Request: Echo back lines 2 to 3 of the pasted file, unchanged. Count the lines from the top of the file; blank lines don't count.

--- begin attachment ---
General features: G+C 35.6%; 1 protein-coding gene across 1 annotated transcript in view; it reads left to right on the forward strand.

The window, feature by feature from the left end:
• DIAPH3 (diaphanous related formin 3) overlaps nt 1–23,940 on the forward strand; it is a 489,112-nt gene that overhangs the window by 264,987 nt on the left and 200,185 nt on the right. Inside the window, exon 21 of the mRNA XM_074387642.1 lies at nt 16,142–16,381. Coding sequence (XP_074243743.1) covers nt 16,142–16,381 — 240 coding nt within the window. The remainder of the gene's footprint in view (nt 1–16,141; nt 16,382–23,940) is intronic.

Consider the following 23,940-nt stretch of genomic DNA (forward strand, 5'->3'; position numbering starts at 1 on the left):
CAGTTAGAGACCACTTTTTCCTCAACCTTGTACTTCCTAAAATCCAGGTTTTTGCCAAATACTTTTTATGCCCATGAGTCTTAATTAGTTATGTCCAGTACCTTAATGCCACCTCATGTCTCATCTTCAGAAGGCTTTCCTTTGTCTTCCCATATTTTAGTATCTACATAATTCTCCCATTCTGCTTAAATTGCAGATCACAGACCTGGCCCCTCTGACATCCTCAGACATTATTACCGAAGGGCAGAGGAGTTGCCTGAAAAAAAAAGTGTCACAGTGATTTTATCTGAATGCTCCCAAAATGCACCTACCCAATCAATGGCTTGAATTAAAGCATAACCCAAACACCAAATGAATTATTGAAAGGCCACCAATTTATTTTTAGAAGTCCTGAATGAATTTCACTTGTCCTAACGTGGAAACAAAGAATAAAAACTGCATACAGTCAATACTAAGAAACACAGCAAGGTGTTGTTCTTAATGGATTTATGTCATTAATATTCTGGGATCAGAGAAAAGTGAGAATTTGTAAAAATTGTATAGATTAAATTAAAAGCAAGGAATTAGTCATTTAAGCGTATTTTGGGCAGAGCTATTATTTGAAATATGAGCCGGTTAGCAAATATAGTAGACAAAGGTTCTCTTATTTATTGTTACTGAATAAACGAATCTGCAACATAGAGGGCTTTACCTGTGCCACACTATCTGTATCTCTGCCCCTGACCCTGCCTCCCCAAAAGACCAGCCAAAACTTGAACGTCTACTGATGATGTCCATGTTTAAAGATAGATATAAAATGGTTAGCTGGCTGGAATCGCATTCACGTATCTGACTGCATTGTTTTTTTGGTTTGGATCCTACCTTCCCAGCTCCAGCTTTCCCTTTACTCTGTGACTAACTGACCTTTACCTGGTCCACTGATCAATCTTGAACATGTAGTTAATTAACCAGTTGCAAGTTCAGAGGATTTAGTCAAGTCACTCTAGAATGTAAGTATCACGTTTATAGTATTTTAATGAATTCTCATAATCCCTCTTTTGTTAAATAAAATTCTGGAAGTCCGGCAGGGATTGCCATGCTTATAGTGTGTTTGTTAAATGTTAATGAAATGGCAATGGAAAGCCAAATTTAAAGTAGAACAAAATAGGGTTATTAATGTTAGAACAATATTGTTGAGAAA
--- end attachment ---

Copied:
The window, feature by feature from the left end:
• DIAPH3 (diaphanous related formin 3) overlaps nt 1–23,940 on the forward strand; it is a 489,112-nt gene that overhangs the window by 264,987 nt on the left and 200,185 nt on the right. Inside the window, exon 21 of the mRNA XM_074387642.1 lies at nt 16,142–16,381. Coding sequence (XP_074243743.1) covers nt 16,142–16,381 — 240 coding nt within the window. The remainder of the gene's footprint in view (nt 1–16,141; nt 16,382–23,940) is intronic.